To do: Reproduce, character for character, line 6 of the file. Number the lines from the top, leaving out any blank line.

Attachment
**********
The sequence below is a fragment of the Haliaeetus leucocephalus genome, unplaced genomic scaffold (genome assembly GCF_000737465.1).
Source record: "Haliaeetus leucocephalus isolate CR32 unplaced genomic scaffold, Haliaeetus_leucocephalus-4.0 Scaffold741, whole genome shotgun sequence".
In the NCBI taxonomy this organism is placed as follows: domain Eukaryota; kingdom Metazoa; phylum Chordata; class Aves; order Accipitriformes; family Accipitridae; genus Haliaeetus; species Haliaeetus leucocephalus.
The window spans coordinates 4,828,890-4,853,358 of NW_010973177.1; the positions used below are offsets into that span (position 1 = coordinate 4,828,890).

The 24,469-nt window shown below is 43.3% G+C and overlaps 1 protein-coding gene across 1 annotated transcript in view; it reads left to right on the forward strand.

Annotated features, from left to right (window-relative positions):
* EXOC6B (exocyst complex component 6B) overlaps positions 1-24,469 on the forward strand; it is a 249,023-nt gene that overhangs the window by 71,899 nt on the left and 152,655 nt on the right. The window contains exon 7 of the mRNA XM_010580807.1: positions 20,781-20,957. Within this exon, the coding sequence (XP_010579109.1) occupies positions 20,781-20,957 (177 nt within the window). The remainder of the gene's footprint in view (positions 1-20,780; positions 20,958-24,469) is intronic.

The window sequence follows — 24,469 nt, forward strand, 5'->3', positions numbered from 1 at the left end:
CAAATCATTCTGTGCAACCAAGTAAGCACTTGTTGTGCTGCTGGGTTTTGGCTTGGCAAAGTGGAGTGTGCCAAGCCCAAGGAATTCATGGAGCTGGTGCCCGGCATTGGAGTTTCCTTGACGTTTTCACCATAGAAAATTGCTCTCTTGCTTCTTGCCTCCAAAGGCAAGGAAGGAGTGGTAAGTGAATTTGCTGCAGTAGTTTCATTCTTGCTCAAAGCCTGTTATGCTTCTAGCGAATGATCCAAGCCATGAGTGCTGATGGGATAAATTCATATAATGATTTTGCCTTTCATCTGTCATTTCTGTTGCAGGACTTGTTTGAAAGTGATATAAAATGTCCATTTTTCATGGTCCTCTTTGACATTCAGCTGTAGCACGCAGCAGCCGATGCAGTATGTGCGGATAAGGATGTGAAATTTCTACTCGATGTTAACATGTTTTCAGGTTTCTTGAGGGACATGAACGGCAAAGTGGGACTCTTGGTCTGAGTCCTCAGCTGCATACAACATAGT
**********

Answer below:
Annotated features, from left to right (window-relative positions):